But do not let this put you off if you are already an experienced writer. There are reams of observations on writing, delivered free of judgement or prescription, which any writer can enjoy and/or benefit from.

Meanwhile, Rentzenbrink also includes a number of fantastic writing prompts throughout, which I’ve experimented with and found success with every one. Phenomenal book for anyone interested in writing and the craft of memoir writing.

“Pandemics don’t approach like wars, with the distant thud of artillery growing louder every day and flashes of bombs on the horizon. The arrive in retrospect, essentially. It’s disorienting.”

Sea of Tranquility is a triumph of artistic brevity. 

In under 300 pages, Mandel’s sci-fi novel manages to feature time travel, interplanetary exploration, a pandemic, and a richness of characters most writers can only dream of – all without feeling imbalanced.

And in a subgenre where writers have a tendency to prevaricate and infodump lore, this is really impressive.

This is a compelling mystery about a time traveller, told through multiple perspectives, that culminates in a thrilling ending.

And the best part? It’s a complete story, told in a single book, instead of the painfully tiring trend of trilogies.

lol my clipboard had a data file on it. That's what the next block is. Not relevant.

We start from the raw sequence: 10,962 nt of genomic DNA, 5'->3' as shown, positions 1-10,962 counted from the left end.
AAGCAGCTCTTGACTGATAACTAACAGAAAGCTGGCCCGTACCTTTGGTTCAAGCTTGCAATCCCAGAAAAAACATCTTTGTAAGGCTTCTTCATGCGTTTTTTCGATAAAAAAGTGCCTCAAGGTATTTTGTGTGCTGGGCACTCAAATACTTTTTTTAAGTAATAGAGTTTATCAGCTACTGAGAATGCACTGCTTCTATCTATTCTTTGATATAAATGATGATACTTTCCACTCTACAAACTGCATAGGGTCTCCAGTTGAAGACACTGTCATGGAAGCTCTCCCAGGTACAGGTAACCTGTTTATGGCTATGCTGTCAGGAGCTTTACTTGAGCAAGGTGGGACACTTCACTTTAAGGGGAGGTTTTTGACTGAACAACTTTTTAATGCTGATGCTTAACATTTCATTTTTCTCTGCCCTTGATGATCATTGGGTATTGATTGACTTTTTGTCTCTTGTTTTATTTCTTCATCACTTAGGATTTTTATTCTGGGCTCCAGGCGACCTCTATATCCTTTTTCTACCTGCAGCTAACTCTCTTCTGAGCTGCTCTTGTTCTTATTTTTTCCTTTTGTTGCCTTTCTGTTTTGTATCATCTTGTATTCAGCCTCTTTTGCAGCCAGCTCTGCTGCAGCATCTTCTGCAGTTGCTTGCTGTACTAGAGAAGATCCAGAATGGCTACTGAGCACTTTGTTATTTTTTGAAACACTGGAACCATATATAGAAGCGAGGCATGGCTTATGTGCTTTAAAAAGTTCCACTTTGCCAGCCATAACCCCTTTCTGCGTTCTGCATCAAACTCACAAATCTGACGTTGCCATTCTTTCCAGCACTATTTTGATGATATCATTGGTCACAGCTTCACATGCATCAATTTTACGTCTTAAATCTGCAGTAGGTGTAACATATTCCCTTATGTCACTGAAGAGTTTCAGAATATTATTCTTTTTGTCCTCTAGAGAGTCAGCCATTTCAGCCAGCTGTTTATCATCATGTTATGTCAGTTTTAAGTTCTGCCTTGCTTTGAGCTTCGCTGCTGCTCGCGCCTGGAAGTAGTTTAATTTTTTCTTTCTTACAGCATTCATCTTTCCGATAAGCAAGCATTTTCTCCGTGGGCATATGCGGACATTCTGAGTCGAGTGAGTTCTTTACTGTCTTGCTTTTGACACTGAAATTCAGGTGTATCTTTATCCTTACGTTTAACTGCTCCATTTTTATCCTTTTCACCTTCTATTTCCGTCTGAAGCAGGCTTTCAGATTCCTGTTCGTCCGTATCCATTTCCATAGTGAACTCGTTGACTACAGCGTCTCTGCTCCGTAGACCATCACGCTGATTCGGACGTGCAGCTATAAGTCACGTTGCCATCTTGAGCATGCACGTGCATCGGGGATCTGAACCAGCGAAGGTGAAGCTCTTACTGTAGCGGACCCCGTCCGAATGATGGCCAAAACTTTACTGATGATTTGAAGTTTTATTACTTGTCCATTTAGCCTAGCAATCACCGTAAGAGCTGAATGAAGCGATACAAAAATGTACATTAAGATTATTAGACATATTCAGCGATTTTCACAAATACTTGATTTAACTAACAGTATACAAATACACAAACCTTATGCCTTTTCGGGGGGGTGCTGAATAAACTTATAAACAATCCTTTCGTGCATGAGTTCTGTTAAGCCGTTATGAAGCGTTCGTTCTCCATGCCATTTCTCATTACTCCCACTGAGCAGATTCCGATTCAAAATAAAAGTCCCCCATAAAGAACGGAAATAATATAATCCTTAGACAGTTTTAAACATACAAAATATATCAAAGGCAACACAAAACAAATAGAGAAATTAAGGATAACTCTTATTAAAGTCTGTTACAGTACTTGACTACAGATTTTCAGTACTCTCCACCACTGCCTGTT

“Sometimes we don’t need advice. Sometimes we just need to hear we’re not the only one.”

A celebrity memoir? Hear me out. Greenlights is well worth your time.

A memoir lives or dies on its central philosophy. Rather than an abridged autobiography, memoir is a skilled art form with a specific theme or topic that (ideally) resonates with the reader. Author and YouTuber Jerry B. Jenkins puts it best when he says that “memoirs are reader-oriented”.

Enter McConaughey’s ‘greenlight’ philosophy.

In short, he poses the notion that life experiences throw up signs. Green lights that open up opportunities, and red or yellow lights indicate obstacles or major life challenges. McConaughey suggests that with resilience and  learning from experience, even red and yellow lights can eventually turn green. Ultimately, it’s all about perspective.

Now, coming from the wrong person, this might all sound a little trite. After all, someone struggling does not require a ‘wellness guru’ to tell them that life will get better at an indefinite time in the future.